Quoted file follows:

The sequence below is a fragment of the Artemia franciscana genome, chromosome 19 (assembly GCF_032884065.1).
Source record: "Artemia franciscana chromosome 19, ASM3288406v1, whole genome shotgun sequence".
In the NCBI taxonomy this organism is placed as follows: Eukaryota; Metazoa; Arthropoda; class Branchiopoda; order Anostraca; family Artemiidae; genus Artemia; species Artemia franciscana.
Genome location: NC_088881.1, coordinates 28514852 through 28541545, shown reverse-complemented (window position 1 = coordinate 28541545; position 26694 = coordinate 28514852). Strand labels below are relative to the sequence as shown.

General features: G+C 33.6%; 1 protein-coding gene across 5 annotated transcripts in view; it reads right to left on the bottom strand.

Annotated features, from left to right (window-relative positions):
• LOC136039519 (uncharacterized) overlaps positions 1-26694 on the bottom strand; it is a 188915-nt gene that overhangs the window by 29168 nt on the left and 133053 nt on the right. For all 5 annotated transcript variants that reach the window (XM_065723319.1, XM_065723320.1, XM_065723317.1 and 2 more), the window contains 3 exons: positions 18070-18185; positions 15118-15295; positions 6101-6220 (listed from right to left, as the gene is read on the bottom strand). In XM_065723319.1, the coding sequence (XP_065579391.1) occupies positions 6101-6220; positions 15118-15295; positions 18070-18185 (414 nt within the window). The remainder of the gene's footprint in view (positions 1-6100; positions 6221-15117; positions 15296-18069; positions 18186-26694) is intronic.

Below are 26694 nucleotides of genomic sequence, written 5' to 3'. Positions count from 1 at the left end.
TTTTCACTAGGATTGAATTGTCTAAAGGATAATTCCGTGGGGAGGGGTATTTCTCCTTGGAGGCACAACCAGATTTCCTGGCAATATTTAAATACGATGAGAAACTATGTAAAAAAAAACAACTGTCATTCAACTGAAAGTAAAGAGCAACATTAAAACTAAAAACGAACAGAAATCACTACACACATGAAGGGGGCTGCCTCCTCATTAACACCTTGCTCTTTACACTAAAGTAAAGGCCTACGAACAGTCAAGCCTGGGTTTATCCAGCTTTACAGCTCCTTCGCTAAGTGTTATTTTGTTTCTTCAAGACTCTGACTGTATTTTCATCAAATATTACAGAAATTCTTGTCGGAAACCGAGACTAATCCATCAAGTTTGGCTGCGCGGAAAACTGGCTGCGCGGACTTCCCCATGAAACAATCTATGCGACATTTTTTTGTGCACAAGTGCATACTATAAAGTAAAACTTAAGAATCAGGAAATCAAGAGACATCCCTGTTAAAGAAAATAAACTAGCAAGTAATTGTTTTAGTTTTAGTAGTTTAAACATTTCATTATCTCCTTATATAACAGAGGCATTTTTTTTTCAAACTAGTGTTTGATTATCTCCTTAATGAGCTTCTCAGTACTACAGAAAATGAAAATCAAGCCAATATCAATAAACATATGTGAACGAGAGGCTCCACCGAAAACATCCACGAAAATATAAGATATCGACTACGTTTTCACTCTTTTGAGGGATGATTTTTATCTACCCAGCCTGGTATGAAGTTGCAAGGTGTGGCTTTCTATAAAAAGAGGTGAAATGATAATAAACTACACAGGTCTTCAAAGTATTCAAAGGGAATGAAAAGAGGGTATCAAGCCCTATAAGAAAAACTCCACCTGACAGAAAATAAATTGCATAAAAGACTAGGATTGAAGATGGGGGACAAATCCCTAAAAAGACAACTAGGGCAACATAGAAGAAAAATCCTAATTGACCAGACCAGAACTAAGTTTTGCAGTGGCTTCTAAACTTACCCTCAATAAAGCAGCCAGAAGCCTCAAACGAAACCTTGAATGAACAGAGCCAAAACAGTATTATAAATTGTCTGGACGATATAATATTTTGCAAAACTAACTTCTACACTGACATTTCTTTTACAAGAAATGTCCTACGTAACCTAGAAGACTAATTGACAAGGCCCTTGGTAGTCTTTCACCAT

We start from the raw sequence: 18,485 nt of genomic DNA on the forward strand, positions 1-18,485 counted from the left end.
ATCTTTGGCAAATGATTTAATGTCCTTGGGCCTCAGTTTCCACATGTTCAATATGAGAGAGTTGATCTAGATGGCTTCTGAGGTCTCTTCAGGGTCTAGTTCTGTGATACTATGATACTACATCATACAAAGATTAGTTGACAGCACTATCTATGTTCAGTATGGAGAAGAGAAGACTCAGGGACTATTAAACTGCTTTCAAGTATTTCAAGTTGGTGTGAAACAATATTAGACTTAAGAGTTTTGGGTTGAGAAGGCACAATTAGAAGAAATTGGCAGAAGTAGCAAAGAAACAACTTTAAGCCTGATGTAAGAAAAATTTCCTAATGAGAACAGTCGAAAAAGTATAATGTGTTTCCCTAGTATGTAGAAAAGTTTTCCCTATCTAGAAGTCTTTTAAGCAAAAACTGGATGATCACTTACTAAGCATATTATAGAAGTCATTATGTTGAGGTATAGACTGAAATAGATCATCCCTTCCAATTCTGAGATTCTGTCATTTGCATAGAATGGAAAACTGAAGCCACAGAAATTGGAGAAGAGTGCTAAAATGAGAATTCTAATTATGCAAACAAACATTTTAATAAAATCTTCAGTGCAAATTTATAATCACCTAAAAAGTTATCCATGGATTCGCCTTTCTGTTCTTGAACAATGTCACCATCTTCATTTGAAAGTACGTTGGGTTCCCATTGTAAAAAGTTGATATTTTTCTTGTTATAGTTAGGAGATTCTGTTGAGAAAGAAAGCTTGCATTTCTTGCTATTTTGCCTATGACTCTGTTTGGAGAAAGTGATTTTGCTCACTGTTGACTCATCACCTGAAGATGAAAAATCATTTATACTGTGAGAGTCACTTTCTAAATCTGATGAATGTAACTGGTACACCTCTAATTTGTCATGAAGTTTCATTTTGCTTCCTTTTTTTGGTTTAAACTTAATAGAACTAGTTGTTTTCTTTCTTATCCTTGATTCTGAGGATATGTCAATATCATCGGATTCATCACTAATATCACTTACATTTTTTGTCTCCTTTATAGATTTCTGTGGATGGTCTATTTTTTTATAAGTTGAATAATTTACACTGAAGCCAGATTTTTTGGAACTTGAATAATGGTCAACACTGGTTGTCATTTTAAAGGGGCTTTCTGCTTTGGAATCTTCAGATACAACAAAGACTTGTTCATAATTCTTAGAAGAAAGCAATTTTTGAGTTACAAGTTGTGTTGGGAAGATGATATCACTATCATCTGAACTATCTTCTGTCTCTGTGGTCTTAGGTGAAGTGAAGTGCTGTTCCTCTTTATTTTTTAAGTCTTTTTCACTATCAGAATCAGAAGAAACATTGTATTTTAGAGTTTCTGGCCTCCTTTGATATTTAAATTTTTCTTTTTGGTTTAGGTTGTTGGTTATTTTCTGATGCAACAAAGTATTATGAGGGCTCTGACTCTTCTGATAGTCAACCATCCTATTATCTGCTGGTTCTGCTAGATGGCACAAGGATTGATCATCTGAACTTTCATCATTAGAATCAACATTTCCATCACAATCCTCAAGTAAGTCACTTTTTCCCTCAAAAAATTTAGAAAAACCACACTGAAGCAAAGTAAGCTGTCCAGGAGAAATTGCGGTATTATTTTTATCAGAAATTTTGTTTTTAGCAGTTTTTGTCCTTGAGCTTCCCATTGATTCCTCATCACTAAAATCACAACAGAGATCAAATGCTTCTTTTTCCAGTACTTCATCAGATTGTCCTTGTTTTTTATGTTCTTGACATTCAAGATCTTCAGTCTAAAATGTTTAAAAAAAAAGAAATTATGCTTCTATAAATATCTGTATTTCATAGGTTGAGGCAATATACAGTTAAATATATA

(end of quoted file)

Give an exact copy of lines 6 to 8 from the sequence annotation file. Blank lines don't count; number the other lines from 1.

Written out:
Annotated features, from left to right (window-relative positions):
• LOC136039519 (uncharacterized) overlaps positions 1-26694 on the bottom strand; it is a 188915-nt gene that overhangs the window by 29168 nt on the left and 133053 nt on the right. For all 5 annotated transcript variants that reach the window (XM_065723319.1, XM_065723320.1, XM_065723317.1 and 2 more), the window contains 3 exons: positions 18070-18185; positions 15118-15295; positions 6101-6220 (listed from right to left, as the gene is read on the bottom strand). In XM_065723319.1, the coding sequence (XP_065579391.1) occupies positions 6101-6220; positions 15118-15295; positions 18070-18185 (414 nt within the window). The remainder of the gene's footprint in view (positions 1-6100; positions 6221-15117; positions 15296-18069; positions 18186-26694) is intronic.

Below are 26694 nucleotides of genomic sequence, written 5' to 3'. Positions count from 1 at the left end.